A coalition of software industry leaders today is releasing a BizOps Manifesto, a framework that aims to finally address the need for the business and IT sides of an enterprise to work toward common outcomes that drive the bottom line.

In its announcement, the BizOps Coalition said a recent survey showed that more than three-quarters of respondents indicated that “the disconnect between IT and business units results in significant costs,” while also creating waste and stymieing innovation.

“To us, this is a progression of 20 years of transformation in the industry,” said Serge Lucio, an author of the manifesto and vice president and general manager of the Enterprise Software Division at Broadcom, which is driving a BizOps initiative. “It started about 20 years ago with the Agile Manifesto, and as we’ve seen in the last five years, a lot of standards and agile consultants have started talking about elevating agility to encompass the business level.”

According to the coalition, the BizOps Manifesto lays out a dozen guiding principles for organizations to follow to better achieve the business outcomes they desire though IT. Among those principles are:

  • Business outcomes are the primary measure of success;
  • Business leaders need to make informed technology investment decisions that drive business growth, improve customer experience and increase profitability;
  • Requirements can and should change frequently, based on changing market, customer and business requirements.
  • Changes are welcome even after software is in production; and
  • The most efficient way to build trust and confidence is through transparency, communication and shared objectives.

“I see BizOps as a fundamental competence for companies with a significant technology investment — one that will improve their business agility and enable them to fulfill their purpose and serve their customer, no matter what the future brings,” Evan Leybourn, a BizOps Manifesto author and CEO and co-founder of the Business Agility Institute, said in a statement.

The issue of bringing business and IT efforts into alignment has been much-discussed over the last quarter-century, and it remains an issue today. Some of the disconnect involves different KPIs for IT and business. On the IT side, KPIs usually revolve around delivering on-time and on-budget, while business KPIs might revolve around the number of shopping cart purchases closed, or the number of seats booked on an airline, for example. The challenge for IT is to understand the KPI they ultimately need to deliver on, and Lucio said that at times, even the business doesn’t have this crisply defined.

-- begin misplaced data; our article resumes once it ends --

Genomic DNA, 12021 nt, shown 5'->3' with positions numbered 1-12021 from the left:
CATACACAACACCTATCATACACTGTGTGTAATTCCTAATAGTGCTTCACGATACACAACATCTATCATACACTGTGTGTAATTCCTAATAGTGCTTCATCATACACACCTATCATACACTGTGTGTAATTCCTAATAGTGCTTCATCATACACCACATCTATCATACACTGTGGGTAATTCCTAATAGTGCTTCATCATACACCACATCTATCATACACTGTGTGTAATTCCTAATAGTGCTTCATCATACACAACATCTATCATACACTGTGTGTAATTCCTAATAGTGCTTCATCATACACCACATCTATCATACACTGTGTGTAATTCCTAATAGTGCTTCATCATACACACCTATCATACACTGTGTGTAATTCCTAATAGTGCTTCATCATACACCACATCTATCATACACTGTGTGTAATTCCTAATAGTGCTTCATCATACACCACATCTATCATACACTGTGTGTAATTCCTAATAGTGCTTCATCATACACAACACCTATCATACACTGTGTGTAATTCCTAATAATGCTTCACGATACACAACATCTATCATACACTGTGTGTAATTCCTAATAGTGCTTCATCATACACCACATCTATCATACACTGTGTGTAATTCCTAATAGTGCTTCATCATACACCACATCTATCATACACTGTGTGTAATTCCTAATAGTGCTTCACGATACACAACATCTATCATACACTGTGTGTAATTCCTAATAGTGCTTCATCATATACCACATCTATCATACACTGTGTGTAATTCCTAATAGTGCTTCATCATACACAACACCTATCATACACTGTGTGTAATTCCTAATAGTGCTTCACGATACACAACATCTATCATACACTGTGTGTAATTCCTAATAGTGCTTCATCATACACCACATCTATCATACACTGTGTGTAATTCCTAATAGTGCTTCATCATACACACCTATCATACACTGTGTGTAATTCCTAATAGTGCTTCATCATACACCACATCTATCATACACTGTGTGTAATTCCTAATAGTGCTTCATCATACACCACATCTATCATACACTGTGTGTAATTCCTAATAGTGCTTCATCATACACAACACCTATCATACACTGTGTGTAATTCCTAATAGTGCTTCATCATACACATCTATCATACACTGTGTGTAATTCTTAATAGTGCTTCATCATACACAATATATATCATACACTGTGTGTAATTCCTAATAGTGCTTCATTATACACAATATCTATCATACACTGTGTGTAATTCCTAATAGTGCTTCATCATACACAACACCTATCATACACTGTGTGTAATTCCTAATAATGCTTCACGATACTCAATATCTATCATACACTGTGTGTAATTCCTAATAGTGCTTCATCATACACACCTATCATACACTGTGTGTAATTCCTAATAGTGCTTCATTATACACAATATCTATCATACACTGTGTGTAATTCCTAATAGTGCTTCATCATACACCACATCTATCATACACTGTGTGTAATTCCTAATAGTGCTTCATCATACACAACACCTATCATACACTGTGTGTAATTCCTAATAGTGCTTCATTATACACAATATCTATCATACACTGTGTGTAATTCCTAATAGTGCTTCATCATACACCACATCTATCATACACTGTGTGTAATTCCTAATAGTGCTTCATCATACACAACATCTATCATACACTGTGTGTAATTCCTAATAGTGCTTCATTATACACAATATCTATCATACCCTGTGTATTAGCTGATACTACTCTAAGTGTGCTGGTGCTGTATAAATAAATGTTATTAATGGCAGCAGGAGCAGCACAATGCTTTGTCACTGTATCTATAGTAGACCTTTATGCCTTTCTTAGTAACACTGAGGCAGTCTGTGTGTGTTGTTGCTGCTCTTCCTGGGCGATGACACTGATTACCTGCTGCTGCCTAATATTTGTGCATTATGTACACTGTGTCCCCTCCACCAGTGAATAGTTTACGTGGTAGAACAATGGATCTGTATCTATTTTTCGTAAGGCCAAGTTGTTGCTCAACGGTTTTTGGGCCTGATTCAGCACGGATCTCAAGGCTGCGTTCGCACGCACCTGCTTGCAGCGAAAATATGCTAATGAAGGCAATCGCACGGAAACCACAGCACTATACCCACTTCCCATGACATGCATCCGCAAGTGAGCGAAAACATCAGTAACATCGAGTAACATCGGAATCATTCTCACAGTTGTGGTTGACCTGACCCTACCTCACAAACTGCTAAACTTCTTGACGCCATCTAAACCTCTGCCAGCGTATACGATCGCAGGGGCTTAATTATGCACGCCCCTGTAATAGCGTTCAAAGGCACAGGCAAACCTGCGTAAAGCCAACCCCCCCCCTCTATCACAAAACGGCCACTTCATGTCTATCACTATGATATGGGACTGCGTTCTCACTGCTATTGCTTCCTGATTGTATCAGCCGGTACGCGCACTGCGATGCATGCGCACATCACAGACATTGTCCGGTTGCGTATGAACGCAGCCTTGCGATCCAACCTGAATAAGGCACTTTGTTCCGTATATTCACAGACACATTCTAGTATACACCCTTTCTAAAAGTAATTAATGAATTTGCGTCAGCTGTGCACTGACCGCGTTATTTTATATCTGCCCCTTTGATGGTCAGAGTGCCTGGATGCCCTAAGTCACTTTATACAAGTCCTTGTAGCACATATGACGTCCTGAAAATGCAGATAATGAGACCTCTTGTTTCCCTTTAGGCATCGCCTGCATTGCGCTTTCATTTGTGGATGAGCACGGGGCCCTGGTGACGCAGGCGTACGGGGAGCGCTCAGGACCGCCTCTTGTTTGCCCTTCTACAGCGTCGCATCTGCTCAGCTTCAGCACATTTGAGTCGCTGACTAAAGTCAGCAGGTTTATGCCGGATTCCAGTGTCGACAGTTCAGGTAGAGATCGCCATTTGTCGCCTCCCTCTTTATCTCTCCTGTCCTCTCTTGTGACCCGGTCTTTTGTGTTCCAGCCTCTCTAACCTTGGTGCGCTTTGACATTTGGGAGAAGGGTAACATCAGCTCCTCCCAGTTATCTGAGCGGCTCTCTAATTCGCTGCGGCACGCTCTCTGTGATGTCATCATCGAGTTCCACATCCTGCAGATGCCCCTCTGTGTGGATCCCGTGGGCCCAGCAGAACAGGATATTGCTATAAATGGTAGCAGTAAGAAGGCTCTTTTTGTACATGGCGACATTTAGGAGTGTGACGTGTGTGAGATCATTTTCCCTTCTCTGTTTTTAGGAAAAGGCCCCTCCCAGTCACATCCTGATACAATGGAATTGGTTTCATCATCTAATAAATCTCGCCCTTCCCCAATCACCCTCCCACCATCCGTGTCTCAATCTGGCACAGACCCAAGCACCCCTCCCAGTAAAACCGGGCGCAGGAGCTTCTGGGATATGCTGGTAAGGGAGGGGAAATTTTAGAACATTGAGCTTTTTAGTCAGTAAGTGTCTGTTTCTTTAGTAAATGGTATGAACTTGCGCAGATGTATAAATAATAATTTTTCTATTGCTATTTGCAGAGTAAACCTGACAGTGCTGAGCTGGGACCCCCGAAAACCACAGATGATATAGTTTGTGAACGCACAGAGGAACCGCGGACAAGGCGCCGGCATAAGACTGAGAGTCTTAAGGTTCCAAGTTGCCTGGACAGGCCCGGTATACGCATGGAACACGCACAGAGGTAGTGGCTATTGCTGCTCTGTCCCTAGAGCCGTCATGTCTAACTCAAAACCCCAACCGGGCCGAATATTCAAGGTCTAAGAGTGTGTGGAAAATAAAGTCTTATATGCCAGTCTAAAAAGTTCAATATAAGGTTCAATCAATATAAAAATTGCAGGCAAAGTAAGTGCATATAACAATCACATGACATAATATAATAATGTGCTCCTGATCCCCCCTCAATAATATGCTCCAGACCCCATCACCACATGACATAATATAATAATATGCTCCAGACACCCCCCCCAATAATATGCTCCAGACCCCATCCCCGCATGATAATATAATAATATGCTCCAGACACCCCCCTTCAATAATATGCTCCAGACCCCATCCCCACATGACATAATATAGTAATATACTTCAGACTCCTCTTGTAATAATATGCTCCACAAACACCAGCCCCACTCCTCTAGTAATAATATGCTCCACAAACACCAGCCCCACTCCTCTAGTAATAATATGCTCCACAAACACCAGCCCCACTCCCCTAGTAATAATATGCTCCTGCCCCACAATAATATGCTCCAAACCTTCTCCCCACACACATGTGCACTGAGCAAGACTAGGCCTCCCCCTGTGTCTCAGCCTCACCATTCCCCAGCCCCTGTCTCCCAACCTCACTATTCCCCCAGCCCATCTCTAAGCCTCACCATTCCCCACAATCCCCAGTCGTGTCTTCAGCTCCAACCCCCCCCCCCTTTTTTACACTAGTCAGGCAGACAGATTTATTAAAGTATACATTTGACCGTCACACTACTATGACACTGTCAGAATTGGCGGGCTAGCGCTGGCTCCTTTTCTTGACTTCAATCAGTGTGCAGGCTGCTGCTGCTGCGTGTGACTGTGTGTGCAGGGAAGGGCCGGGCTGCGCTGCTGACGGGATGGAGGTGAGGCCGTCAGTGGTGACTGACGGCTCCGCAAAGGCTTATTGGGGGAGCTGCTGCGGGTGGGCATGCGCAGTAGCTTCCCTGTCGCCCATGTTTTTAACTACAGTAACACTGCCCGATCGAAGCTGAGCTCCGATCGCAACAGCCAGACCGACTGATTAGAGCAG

But Lucio believes the time is right for that to actually be realized. Among the reasons he cited were shorter development cycles, in which business and IT can no longer work under what he called “a contractual relationship,” and more continuous feedback loops exist for developers and decision-makers as to what is being developed.

Further, the COVID-19 pandemic is forcing organizations to more quickly follow through with digital transformation plans. “Just quoting Satya Nadella, he famously mentioned that he believes there’s been more transformation month to month than in the last two years,” Lucio said. “So there has been two years of transformation in just two months. There’s been way more of an imperative to transform now.”

Meanwhile, a new generation of CIOs and development leaders who come into this from a different culture. These “Gen Z’ers and millennials” want to understand their purpose, what they are doing, and ultimately what kind of value they are delivering. 

Finally, the advancement of tooling, leveraging artificial intelligence and machine learning, gives organizations the ability to bring together different kinds of data that enables people from different department and organizational units to share it and use it as a common foundation to make decisions.  

To learn more about the BizOps Coalition and the manifesto, Lucio, Mik Kersten of Tasktop and distinguished professor of Information Technology and Management at Babson College take part in a discussion on Oct. 15 at 11 AM Eastern time.

The founding members of the manifesto are:

  • Serge Lucio, vice president and general manage of the Enterprise Software Division at Broadcom
  • Patrick Tickle, chief product officer at Planview
  • Mik Kersten, founder and CEO of Tasktop
  • Sally Elatta, CEO of AgilityHealth
  • Evan Leybourn, CEO of Business Agility Institute
  • Tom Davenport, distinguished professor and author
  • Dave West, CEO, Scrum.org
  • Kevin Surace, chairman/CTO of Appvance.ai